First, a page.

The Guardian also has a tradition to brighten the “Five things we learned from watching football this weekend”. I selected five things to help Mr. Costa. Here they are:
1. Football’s focus on individuals is debilitating! So, football is a team game, however, and the focus on individual talents is a reductive exercise.
2. Managers should watch their players’ wages. “There are no doubt plenty of self-motivated club owners around, but when will a manager – even a popular manager with plenty of friends in the media – be called to account?” Several teams have suffered different “form of financial meltdown” since some managers had “no interest in what players are earning. Maybe they should”.
3. Incompetence is back. Rejoice. I quote The Guardian: “At some point in the previous century Britain had a cultural awakening in the kitchen and suddenly everybody knew how to cook scallops, what olive oil is for and the secret to making your own bread. The inevitable consequence was MasterChef and Come Dine With Me on television on every single channel, though that is arguably a small price to pay if it means your steak is cooked properly. Similarly English football went through its own reinvention in the noughties, embracing Arsène Wenger’s appreciation of broccoli, 4-2-3-1 and zonal marking. The end result was Rafael Benítez and José Mourinho serving up some right dog’s dinners whenever Liverpool and Chelsea met, but still, just look at the tactics! We were so sophisticated, darling. Not any more. Now it would appear the meat and potatoes are back on the menu, with games between the top sides this season defined by defensive incompetence instead of strategic elegance. The ’90s are back, which is not necessarily a bad turn of events. The football might be farcical, but at least it is entertaining, as the Liverpool v Newcastle tribute match between Chelsea and Manchester United proved. Already this season Arsenal have put five past Chelsea, Manchester City have scored five and six against Tottenham and United, who in turn beat Arsenal 8-2. Asked about Arsenal beating Spurs 5-4 in November 2004, Mourinho cocked an eyebrow, smirked and said: „5-4 is not a football score. It is a hockey score.” Sure, but this retro-football is better than a dour tactical 1-0. Dig in.”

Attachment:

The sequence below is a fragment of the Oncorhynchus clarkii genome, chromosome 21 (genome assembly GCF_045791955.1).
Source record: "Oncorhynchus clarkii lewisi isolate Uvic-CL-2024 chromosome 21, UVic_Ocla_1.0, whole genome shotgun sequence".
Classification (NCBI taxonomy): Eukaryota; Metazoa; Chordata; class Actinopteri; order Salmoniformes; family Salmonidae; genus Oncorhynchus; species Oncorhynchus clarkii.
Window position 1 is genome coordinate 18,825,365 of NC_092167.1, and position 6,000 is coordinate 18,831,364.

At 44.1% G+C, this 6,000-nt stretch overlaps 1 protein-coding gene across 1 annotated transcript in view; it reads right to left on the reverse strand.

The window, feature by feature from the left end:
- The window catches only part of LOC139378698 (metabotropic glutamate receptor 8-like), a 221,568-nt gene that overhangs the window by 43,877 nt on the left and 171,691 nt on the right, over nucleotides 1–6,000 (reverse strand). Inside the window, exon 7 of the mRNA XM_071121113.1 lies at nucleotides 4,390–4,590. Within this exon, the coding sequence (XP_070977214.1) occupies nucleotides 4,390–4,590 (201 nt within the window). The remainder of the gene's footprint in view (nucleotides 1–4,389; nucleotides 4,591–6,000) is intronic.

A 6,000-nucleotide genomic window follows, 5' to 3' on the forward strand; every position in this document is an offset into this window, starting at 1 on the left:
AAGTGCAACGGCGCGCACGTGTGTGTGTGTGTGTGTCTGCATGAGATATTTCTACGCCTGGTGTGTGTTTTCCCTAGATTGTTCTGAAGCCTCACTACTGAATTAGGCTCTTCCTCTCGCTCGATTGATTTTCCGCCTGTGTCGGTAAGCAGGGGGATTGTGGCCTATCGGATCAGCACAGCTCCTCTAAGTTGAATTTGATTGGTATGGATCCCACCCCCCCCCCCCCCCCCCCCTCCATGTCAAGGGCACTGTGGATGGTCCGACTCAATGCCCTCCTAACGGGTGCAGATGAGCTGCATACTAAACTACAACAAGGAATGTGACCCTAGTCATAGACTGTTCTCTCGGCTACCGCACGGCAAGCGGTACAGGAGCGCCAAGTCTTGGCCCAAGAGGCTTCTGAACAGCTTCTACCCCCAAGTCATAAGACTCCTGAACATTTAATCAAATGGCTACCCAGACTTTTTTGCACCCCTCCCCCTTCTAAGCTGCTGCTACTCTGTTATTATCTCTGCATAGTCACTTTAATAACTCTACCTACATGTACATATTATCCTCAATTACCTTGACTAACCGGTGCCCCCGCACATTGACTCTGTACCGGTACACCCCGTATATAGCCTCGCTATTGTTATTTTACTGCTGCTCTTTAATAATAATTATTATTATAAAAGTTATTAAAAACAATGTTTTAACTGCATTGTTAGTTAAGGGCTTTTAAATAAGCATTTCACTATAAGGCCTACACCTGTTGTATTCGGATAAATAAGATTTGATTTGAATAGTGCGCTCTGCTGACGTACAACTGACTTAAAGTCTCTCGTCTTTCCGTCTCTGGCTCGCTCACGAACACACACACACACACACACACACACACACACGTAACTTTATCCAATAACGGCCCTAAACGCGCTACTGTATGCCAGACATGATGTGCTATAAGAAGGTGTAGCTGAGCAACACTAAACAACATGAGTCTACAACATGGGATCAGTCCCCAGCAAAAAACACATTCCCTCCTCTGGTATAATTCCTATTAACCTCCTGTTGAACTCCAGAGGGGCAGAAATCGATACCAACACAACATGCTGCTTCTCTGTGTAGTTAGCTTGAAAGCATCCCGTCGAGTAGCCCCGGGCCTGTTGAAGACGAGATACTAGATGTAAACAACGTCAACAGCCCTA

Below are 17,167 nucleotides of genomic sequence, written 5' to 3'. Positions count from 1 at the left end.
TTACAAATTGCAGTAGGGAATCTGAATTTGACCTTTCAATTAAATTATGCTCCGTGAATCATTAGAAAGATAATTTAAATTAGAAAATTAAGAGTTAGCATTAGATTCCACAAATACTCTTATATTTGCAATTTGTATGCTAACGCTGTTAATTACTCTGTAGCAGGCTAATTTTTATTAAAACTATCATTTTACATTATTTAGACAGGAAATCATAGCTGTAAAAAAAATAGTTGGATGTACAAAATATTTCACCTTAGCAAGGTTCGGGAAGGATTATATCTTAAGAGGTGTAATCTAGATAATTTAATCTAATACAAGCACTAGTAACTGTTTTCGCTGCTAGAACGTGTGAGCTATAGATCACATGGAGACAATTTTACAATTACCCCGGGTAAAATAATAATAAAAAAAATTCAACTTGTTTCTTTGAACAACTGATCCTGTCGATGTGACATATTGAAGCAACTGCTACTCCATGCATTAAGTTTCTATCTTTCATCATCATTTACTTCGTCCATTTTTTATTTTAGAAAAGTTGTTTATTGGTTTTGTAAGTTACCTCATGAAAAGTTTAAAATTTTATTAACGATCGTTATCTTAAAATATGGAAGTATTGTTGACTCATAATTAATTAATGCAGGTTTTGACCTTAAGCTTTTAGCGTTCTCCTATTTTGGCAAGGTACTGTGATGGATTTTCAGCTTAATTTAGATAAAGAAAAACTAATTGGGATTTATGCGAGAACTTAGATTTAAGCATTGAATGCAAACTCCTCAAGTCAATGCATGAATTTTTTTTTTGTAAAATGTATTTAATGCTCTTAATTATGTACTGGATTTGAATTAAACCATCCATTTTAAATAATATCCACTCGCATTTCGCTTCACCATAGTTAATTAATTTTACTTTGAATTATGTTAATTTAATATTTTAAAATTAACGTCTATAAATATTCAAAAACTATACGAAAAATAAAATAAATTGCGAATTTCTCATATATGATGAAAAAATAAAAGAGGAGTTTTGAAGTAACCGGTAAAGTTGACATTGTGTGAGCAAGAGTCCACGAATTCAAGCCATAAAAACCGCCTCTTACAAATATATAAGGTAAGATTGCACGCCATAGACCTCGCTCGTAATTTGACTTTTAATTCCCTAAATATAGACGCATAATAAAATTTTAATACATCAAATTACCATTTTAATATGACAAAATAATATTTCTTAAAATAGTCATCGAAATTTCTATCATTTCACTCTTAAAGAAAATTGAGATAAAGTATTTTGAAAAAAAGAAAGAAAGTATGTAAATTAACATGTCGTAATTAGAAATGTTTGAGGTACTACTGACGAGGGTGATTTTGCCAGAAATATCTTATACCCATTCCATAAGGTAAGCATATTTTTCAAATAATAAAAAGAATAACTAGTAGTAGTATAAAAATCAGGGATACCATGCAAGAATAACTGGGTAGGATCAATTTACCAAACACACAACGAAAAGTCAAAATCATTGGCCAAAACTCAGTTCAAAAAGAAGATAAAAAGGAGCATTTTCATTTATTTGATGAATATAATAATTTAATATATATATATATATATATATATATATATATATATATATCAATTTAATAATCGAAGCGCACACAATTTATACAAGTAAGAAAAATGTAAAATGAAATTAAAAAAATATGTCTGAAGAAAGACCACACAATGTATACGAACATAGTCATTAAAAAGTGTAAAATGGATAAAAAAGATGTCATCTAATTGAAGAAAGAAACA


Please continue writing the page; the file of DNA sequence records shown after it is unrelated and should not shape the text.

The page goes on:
4. Football scouts pick out a disproportionate number of blond players, “presumably because the colour catches the eye. This is known as an ”availability heuristic” – when information stays in your memory even though it’s irrelevant”, The Guardian says.
5. Football fans are idiots. „He may look like an idiot and talk like an idiot but don’t let that fool you. He really is an idiot” – Groucho Marx. “Football fans are idiots. Or, to rephrase that sentence using less incendiary language: when it comes to football, intelligent people act stupid. And yes, that probably includes you”…and me, too.
Concluding, my dear followers, will Mr. Costa read between the above lines? Which system is better, and why? Or should I ask “why fans riot, whether their team win or lose”?